The v is a consonant that some have used for the sound of the Hebrew waw in Yahweh’s Name (Yahveh). The problem is, the waw in His Name was considered a vowel anciently. In fact, all the letters of the Tetragrammaton are called vowels by Josephus (Wars of the Jews, 5.5.556) as well as by Hebrew grammars.Bagster’s Helps to Bible Study also says these are vowel-letters in the sacred Name, “as having been originally used to represent vowels, and they still frequently serve as vowels in combination with the points.”Bagsters says the waw represents the letters o or u.
Another authority says, “The sound of waw a long time ago wasn’t ‘vav’ at all but ‘w’ and ‘w’ is weak. The Yemenite Jews of Arabia who retain an ancient, correct, and pure pronunciation of Hebrew still pronounce the waw as ‘w,’ as does Arabic, the close sister language of Hebrew,” How the Hebrew Language Grew, Edward Horowitz, pp. 29-30.
A response to a query about the proper pronunciation of waw/ vav, EKS Publishing responded, “In modern Hebrew it is pronounced VAV. Since our materials are geared for a predominantly Jewish audience, we give this pronunciation in our wall charts and most other publications. However, in Biblical times the letter was pronounced WAW. Because our book, A Simple Approach to O.T. Hebrew, is written for a Christian audience, we have given this Biblical Hebrew pronunciation for WAW and for a few other letters.”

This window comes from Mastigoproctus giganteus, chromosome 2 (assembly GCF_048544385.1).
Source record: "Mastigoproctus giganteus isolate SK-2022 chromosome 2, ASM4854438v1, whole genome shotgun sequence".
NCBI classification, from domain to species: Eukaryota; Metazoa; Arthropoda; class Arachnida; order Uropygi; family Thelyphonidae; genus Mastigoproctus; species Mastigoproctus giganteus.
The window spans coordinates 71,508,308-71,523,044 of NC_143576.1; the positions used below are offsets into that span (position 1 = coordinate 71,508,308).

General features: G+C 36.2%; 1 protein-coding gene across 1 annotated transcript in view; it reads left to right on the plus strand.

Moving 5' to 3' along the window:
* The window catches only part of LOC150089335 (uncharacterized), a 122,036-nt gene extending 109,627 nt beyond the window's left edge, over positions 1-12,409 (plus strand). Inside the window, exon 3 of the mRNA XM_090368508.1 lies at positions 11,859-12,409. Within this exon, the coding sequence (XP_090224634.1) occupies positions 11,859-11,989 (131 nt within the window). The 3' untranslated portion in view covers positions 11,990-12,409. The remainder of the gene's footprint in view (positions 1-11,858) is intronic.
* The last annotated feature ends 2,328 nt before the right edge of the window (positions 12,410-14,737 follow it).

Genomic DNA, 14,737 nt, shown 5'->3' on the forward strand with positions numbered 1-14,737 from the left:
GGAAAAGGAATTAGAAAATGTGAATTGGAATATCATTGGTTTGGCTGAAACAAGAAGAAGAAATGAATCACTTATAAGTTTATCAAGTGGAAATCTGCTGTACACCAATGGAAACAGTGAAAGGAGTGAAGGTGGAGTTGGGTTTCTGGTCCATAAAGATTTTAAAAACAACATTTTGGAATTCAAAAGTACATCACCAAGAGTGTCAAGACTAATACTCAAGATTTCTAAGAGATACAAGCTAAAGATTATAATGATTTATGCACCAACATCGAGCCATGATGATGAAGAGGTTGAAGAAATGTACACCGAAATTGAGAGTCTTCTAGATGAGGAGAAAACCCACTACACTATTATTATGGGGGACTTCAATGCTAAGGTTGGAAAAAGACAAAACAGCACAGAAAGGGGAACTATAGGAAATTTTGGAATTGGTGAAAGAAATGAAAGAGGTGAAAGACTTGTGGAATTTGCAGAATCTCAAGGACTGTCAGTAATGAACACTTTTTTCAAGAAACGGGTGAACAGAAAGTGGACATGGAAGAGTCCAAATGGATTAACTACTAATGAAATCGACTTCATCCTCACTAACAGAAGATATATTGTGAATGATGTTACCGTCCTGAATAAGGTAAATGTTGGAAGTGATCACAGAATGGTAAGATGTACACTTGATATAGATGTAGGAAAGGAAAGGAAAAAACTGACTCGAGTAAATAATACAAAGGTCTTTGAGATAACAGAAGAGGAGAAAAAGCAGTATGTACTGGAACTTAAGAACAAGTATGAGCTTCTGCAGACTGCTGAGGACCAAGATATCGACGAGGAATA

Since the turn of the century the Jews returning to Palestine have hailed mostly from Eastern Europe. It is evident that the heavy influence of Ashkenazic or Germanic (German influenced) pronunciation of the vav instead of the Sephardic or biblical waw has become dominant in present-day Judaism and is referred to as “Modern-Sephardic.” However, the Temple or Biblical Hebrew uses WAW as the ancient and more correct pronunciation.
The English name “Jehovah” or “Yehovah” was invented by Roman Catholics sometime in the Middle Ages, based on a misunderstanding of Masoretic Hebrew texts. It is a hybrid word consisting of the Tetragrammaton YHWH (“J” used to be pronounced as “Y”) and the vowels for the word “Adonai.” Though “Jehovah” is used a few times in the 1611 King James Version (e.g.,Gen 22:14; Exod 6:3; Isa 12:2; Ps 83:18) and is found in many older Christian hymns, it is not the authentic biblical pronunciation of the sacred Name (For a discussion of the “Jehovah or Yahweh” question see “God, Names of” inEncyclopædia Judaica, vol. 7, col. 680, or George F. Moore, Judaism in the First Centuries of the Christian Era: The Age of the Tannaim (3 vols., Cambridge, Mass.: Harvard Univ. Press, 1927-30), vol. 1, p. 219 and note 1, p. 427. Most modern Bible translations have notes on this issue in their introductions, agreeing that the true Name of the Heavenly Father is Yahweh.